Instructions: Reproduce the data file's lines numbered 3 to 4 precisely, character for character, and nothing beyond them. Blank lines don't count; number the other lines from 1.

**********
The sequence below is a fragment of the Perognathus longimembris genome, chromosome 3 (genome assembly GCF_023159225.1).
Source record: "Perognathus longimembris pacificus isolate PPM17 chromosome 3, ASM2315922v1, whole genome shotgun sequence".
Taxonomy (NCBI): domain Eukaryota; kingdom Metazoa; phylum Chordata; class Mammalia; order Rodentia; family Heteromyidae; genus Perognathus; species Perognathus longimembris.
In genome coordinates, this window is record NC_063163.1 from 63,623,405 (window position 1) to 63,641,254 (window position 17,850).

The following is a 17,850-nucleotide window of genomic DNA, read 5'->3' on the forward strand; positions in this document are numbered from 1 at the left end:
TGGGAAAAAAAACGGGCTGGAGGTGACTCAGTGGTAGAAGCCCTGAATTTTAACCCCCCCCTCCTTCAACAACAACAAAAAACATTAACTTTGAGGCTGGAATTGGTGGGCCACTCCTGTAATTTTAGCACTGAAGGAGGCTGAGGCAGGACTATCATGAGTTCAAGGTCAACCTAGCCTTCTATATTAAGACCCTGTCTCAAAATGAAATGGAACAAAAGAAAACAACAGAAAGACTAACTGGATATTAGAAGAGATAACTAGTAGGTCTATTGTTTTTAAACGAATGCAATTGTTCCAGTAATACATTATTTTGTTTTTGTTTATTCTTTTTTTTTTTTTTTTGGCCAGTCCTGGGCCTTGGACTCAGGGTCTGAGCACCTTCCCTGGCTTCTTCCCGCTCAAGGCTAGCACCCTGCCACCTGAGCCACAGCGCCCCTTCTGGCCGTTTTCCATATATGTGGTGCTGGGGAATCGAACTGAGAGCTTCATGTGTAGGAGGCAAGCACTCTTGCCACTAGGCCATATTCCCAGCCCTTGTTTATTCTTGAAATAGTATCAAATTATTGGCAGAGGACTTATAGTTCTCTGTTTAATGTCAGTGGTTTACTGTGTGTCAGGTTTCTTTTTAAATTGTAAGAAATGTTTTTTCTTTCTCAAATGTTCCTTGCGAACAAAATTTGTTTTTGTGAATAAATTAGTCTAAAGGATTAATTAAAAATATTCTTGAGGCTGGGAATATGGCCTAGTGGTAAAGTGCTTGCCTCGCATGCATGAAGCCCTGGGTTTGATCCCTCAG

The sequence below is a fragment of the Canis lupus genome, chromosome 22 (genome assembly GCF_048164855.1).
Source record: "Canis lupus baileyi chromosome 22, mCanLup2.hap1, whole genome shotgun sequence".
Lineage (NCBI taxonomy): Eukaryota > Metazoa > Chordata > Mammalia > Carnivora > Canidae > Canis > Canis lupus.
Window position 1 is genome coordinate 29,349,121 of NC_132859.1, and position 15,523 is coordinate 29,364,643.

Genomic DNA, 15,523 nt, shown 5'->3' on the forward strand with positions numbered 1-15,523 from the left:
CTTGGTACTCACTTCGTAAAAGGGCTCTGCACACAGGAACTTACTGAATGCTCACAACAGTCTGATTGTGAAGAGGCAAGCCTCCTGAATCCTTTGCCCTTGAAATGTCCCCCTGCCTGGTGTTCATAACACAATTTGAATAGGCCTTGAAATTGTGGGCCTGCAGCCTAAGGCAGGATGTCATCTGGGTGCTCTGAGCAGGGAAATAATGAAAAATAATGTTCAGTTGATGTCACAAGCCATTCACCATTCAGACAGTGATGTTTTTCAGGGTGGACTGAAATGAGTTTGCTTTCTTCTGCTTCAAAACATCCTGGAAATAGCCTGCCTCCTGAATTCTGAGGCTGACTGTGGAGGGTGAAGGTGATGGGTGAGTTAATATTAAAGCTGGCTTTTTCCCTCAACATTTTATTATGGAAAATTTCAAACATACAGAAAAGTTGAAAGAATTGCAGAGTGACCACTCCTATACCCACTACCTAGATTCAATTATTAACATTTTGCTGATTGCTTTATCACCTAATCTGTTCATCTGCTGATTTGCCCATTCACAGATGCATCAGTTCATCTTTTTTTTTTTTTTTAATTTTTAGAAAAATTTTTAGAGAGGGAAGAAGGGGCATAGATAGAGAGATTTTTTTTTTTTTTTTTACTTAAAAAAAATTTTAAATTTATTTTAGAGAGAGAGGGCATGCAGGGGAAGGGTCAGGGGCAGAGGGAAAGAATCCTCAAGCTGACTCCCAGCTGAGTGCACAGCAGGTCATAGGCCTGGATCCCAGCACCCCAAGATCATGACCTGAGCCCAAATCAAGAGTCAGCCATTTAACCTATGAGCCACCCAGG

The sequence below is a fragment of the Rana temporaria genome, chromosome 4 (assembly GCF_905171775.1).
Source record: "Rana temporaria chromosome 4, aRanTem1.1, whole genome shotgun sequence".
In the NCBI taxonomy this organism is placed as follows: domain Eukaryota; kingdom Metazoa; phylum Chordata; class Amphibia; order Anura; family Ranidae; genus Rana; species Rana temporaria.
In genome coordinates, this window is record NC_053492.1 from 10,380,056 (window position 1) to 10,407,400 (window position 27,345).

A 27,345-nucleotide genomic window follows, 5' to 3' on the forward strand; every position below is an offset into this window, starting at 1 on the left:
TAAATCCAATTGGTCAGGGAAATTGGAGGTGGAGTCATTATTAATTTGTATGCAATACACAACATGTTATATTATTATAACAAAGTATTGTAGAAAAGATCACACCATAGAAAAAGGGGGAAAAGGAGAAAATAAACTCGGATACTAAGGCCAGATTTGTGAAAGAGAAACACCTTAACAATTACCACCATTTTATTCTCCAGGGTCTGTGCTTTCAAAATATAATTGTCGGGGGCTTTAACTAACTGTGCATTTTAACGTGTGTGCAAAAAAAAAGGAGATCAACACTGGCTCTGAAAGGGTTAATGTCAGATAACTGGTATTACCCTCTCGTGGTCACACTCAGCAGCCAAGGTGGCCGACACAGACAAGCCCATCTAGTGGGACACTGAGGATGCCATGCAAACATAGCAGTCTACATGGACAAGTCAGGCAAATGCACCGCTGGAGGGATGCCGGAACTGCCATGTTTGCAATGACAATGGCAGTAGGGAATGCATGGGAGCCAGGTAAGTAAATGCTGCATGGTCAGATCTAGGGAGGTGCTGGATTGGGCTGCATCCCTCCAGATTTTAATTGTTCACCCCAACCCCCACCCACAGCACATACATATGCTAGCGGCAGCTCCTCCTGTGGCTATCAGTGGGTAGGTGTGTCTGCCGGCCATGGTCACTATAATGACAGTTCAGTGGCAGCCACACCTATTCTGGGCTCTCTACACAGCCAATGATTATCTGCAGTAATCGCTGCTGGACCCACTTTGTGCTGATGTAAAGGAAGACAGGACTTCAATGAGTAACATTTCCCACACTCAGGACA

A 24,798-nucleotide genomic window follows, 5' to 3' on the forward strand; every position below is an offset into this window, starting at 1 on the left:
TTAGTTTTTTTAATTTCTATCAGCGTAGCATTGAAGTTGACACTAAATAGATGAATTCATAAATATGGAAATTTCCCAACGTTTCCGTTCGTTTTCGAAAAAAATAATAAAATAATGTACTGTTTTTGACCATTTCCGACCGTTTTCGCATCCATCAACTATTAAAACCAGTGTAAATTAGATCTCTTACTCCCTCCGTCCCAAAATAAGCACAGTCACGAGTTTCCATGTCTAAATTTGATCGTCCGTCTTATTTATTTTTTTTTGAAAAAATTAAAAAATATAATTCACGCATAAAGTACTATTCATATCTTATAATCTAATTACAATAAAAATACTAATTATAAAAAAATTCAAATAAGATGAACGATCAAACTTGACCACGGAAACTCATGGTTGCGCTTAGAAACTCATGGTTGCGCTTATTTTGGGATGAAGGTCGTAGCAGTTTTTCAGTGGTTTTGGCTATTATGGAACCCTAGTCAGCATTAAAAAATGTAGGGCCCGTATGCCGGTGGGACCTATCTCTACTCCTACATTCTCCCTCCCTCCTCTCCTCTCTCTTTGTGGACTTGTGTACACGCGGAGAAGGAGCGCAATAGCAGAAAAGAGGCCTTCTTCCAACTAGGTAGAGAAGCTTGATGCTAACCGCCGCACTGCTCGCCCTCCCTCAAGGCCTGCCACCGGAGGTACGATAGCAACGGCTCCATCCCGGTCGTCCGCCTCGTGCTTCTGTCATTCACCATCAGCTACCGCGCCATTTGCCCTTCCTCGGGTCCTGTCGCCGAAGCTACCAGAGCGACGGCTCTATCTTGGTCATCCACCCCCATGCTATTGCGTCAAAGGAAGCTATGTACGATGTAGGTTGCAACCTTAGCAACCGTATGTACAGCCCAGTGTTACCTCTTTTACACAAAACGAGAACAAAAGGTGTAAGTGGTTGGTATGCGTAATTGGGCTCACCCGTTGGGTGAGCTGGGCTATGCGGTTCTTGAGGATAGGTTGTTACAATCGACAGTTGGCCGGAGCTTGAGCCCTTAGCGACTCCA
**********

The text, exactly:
Taxonomy (NCBI): domain Eukaryota; kingdom Metazoa; phylum Chordata; class Mammalia; order Rodentia; family Heteromyidae; genus Perognathus; species Perognathus longimembris.
In genome coordinates, this window is record NC_063163.1 from 63,623,405 (window position 1) to 63,641,254 (window position 17,850).